Series IT Find 3/2023: Do you know your way around?
Come with us as we travel back in time: How familiar are you with old analog telephones and what do you personally associate with these devices? Tell us your story!
You need at least two wires to make a phone call. This big old analog telephone, as shown in the picture, requires 66 wires
Cable pair / two-wire system
To make a call, you need at least two wires on the telephone, which are referred to as a “line pair”. This simple two-wire system enables communication between two telephones.
In old telephones (and also in many modern telephone systems), the wires used to transmit signals are often referred to as “cores”: A single electrical conductor or wire that is usually made of copper.
The terms “Tip” and “Ring” originate from the time of manual telephone exchanges, where the telephone plugs were plugged into sockets labeled accordingly. Both terms are still used in the telecommunications industry to identify the corresponding wires in a telephone cable (see also Wikipedia “tip and ring”)
- Core 1: This wire is also referred to as a “tip” or “T” and is usually marked with a color or color code to distinguish it from other wires. It is used to transmit the audio signal sent by the telephone to the communication system.
- Core 2: This wire is also referred to as a “ring” or “R” and is also color-coded. It transmits the audio signal received from the communication system back to the telephone so that the caller can hear the other party’s voice.
- The colors of the wires play a major role in the routing area and have a certain sequence that must be followed.
The two-wire telephone system uses analog signal transmission, whereby the audio signals are converted into electrical voltages and transmitted via the two wires. The transmission takes place through continuous changes in the voltages that represent the spoken voice as sound vibrations.
An important feature is the electrical balance between the two cores. The aim is for both cores to have a constant electrical voltage so as to minimize noise and interference.
By twisting the wires into a cable pair electromagnetic interference (EMI) between the wires is reduced, electrical balance is maintained and signal integrity is improved. Twisting is a special technique in which two or more cable wires in a cable or cable pair are twisted together.
Example of twisted colored wires
Since transmitting signals over longer distances can weaken them, signal amplifiers or amps must be used in a two-wire telephone system to amplify the audio signal and ensure clear communication.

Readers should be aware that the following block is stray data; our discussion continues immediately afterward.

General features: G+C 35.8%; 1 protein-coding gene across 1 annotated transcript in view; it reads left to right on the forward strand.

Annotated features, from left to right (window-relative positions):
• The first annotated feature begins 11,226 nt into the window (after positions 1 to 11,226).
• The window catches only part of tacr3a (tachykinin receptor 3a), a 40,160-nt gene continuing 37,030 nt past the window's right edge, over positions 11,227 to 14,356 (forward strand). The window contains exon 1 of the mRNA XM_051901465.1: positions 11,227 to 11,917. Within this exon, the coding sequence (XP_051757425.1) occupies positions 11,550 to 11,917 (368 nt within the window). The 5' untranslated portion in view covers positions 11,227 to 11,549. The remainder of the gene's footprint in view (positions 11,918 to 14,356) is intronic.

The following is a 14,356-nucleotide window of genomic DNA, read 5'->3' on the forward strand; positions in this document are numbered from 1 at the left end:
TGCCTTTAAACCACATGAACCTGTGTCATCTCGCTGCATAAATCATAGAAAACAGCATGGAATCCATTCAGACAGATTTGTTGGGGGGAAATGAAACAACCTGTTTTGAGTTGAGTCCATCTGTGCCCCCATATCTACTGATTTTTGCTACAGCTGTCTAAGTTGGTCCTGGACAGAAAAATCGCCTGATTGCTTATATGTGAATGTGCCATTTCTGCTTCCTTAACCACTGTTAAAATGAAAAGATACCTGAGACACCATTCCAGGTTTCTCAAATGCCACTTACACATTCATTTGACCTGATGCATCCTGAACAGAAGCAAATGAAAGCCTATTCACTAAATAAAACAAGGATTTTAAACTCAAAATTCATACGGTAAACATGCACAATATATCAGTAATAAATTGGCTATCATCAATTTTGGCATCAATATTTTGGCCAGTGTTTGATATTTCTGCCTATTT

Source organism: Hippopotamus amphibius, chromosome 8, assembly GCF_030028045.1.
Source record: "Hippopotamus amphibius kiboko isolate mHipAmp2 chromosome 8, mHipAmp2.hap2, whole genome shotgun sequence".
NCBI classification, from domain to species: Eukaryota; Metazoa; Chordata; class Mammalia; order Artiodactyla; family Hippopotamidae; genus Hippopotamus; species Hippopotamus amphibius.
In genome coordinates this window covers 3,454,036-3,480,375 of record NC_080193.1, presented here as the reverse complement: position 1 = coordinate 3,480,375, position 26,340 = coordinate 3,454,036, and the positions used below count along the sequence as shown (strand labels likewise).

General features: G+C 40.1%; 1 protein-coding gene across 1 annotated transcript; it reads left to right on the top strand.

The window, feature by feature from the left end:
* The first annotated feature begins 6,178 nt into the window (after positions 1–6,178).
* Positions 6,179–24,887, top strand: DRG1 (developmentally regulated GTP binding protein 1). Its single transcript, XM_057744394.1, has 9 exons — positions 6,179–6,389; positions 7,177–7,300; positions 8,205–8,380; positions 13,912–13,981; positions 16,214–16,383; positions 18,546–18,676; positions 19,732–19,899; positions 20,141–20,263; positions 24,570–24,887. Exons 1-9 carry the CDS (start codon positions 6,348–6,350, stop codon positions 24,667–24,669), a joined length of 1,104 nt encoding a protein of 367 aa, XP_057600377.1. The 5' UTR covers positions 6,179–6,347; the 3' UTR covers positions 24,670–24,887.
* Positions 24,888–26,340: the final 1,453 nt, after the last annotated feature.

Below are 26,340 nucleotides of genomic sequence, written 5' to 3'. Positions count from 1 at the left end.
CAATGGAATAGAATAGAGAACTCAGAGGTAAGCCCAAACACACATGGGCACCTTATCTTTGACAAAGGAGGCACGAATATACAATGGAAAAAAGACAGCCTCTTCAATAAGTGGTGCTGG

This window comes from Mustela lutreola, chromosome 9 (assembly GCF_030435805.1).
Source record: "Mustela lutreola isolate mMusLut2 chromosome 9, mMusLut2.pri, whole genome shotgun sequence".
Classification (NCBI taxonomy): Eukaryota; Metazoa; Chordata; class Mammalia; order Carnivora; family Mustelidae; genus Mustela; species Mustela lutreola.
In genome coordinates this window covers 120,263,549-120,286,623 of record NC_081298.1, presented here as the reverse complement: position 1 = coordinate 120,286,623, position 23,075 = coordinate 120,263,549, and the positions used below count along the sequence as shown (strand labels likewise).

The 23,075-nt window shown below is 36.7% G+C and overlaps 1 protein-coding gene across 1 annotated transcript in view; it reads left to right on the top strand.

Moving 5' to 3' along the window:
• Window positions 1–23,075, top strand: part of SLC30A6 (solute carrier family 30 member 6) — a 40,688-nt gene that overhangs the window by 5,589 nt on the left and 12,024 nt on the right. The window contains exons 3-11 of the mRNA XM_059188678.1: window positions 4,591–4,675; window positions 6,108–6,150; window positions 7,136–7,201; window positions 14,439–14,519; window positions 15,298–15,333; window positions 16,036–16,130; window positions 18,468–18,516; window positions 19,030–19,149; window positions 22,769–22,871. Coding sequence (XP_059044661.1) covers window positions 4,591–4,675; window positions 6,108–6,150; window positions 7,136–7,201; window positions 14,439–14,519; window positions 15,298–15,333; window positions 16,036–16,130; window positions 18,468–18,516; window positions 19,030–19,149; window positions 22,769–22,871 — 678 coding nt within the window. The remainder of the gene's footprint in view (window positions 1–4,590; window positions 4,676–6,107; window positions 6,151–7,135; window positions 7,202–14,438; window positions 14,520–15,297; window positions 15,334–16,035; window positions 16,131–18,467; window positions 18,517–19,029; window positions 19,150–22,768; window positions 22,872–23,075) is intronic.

Analog end devices
Model 50 desk phone (left) and Model 70 desk phone (right)
In a two-wire telephone system, the end devices connected are analog, such as traditional rotary dial telephones. These end devices convert the user’s speech into electrical signals and transmit them via the two wires.
The connection between the telephones is made in the exchange. When a call is initiated, the audio signal is transmitted from the telephone to an exchange or switchboard, where the call is routed and connected to the required phone line.
Telephone system at ETH Zurich, photographer: Unknown, Museum for Communication in Bern, dated 23.01.1952
Telephone set, in-house machine at ETH Zurich, photographer: Unknown, Museum of Communication in Bern, dated 29.10.1935, title / object designation Telephone system, in-house machine ETH Zurich
René Müller, employee at ITS INFRA, was the trigger for our IT find quiz. We were on the lookout for old telephones for the inside|out newsletter, 29th issue – December 2022. René is interested in old telephones and has been able to save various models from being disposed of by Swisscom. “It’s a bit of nostalgia; something you can still hold in your hands. If something went wrong with a phone back then, you could simply take it apart and use the circuit diagram – every phone used to have one – to work out where it needed repairing”. Thanks to René for the loan and his support.
Fun fact: Miles and miles of cables were laid. Some of the cables are still in situ at ETH. They are needed in places because old telephones are still connected. Most of the cables are now redundant, but cannot be removed as some of them are still in use.
What do you associate with these old telephones? Do you still have one, or perhaps any old pictures of them, for example, being used at ETH? We look forward to your stories and your comments on this post. And if you have any IT finds for our inside|out section, please get in touch with us.
Photo collage, caption: Multiple telephony tests with a small automatic telephone exchange from company Hasler AG. High-frequency part for transmitting ten simultaneous wireless calls, dated 1941: Source: E-Pics image archive, ETH Library
We found almost nothing about the history of telephones at ETH on the ETH website. If you have any further information or pictures, please feel free to contact us. Other interesting links on the subject of telephony:
- Old antique telephones (TelephonMuseum collection)
- “The introduction of the telephone in Switzerland” (TelphonMuseum)
- Short films: Telephone exchange, phone apparatus etc. (TelephonMuseum)
- “175 years ago: Bell, March and the telephone” (IT history inside IT)
- History of the Museum of Communication (Website)
History / ITS & ETH make history
- Previous IT finds to guess: https://ethz.ch/staffnet/en/organisation/departments/it-services/history/it-puzzle.html
- More on the ITS & ETH story in the ITS Blog and on the ETH website
Your inside|out editorial team, Sabine Hoffmann, Head of PR & Communications